Students made videos for their favorite professors in December to express their gratitude for their hard work.
The videos were part of a Student Government Association-sponsored Faculty Appreciation Project.
Yen Truong, SGA vice president and a third-year accounting student, invited students to submit videos, which SGA members reviewed and released to faculty members. Six students submitted videos.
Truong said she saw how hard professors were working to adjust to an all-online curriculum and wanted to find a way to recognize them.
“During COVID, we know that all the faculty have worked very, very hard to navigate classes and help students do well in class,” said Truong. “We all appreciate it.”
Although there were only six submissions to the project, Truong said it was a success.
“During the pandemic, I didn’t have high expectations,” Truong said. “I know students are struggling as well and busy dealing with family, jobs and school.”
One of the students who submitted a video was Fran Zyla, a second–year biology student, who thanked ceramics professor Sara Prigodich.
“I thought it was important to show my personal gratitude for all of the work that’s being done, just take some time to recognize and appreciate,” Zyla said. “Also, I’ve really enjoyed this ceramics class, and I think it’s been designed really well with respect to all of the COVID accommodations that have been made.”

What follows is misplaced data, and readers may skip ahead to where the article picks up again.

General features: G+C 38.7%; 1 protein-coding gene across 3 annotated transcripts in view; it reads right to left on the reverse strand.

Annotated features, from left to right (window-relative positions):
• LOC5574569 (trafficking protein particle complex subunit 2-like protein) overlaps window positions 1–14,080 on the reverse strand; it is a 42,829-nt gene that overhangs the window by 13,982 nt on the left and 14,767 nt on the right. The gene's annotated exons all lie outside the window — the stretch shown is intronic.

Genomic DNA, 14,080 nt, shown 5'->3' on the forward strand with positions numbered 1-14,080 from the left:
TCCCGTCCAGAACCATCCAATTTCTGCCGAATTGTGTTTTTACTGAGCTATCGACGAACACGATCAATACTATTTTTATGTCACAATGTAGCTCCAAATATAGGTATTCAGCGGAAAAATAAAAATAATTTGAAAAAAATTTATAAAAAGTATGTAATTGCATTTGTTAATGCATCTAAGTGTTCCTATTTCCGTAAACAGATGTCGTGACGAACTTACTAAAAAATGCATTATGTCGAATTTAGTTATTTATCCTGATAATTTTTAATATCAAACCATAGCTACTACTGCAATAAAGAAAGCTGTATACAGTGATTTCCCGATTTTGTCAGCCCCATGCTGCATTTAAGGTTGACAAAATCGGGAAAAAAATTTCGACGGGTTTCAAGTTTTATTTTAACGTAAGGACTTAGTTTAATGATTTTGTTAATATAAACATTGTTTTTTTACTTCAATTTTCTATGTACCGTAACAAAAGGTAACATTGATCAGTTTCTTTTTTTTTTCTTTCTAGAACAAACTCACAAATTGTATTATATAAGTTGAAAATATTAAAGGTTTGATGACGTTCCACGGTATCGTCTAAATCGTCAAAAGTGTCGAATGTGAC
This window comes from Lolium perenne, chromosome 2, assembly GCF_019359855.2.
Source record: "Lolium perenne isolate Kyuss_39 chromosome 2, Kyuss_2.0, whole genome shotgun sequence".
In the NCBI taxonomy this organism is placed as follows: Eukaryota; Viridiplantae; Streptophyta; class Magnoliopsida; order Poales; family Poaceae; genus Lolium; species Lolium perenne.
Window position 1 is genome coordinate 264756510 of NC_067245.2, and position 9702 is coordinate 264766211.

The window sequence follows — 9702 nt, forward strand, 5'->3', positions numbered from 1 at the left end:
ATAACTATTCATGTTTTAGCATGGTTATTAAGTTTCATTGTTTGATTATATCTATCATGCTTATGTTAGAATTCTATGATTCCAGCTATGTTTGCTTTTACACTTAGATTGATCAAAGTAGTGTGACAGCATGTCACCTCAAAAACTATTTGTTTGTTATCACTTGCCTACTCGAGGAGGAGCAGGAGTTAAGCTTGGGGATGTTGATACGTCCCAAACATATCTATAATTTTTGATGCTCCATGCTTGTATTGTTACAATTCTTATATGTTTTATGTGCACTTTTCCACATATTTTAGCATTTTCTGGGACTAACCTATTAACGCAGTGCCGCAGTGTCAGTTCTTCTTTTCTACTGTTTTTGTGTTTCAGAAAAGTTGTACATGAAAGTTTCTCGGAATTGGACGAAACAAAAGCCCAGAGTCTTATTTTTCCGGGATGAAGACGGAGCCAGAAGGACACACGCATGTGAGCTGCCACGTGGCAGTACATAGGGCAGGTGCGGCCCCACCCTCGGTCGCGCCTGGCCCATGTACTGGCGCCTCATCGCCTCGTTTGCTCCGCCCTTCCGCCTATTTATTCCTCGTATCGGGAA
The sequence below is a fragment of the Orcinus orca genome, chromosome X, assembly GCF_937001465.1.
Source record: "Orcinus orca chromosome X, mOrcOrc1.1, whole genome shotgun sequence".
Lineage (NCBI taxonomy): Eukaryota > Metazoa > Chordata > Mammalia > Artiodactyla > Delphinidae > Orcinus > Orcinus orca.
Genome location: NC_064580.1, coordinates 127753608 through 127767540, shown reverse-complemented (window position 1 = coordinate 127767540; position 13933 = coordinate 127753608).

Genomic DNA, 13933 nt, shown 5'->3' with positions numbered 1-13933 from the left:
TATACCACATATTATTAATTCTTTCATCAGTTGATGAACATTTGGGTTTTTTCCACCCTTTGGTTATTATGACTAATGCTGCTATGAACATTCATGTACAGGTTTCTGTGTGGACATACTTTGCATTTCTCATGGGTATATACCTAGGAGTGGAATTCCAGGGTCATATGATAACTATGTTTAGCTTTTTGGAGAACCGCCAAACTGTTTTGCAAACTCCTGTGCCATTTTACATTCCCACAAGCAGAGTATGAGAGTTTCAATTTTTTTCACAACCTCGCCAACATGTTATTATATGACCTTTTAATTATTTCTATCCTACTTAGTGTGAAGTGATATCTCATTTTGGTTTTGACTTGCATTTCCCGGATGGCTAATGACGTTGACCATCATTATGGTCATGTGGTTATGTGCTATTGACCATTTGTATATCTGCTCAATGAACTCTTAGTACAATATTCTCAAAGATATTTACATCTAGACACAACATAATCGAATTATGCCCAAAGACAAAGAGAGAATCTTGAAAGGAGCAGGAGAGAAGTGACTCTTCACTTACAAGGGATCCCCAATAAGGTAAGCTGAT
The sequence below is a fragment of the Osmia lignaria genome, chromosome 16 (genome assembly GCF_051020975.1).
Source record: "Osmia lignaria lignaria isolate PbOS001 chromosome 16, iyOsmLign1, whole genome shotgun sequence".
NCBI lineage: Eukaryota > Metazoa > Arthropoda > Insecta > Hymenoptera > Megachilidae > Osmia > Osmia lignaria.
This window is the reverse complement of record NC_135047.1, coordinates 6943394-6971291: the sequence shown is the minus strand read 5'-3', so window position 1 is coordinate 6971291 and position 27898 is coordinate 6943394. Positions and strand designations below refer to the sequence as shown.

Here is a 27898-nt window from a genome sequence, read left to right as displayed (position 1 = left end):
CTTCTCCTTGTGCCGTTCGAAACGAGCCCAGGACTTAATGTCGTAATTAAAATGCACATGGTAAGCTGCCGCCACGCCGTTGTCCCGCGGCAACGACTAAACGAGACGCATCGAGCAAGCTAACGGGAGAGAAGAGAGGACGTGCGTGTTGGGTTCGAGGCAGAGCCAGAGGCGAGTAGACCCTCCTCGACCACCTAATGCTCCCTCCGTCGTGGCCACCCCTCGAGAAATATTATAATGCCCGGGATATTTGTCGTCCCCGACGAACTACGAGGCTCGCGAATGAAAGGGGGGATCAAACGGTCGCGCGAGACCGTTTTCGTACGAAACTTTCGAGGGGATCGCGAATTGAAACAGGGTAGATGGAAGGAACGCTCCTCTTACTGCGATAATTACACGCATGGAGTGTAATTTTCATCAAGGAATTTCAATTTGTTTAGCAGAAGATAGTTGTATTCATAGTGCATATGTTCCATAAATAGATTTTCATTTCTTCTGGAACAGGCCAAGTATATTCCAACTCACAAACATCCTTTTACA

Zyla said the ceramics class had in-class sessions for two hours once a week following social distancing guidelines. Students took their projects home with kits of the materials they needed to continue their work outside of class. Ceramics professors also gave students several video demonstrations of techniques so they would have the same amount of studio time that they would if the class had been fully on campus
“I could see that the faculty was really going the extra mile and putting in a lot of effort,” Zyla said.
Psychology professor Rachelle Tannenbaum said she found the video she received from second-year electrical engineering student Sabrina Rafferty “really touching.”
“We forget what actually hearing that expression of gratitude can mean to someone,” Tannenbaum said. “This video had clearly taken Sabrina some time to put together. There was music and even a poem. …It definitely made a difference to me.”
Rafferty also made a video for sociology professor Elizabeth Sammis.
“When I saw that this was from one of my students, I was like, ‘Wow, this is really amazing,’” Sammis said. “I remember Sabrina very well.”
Sammis said she especially appreciated the video in the context of COVID because she missed getting to interact with her students before and after class.
“If you got in early or hung around a little bit afterwards, you actually got to talk to students and to get to know them, which is how I got to know Sabrina,” Sammis said. “I have to say I miss that, but, you know, it is what it is. It’s been different.”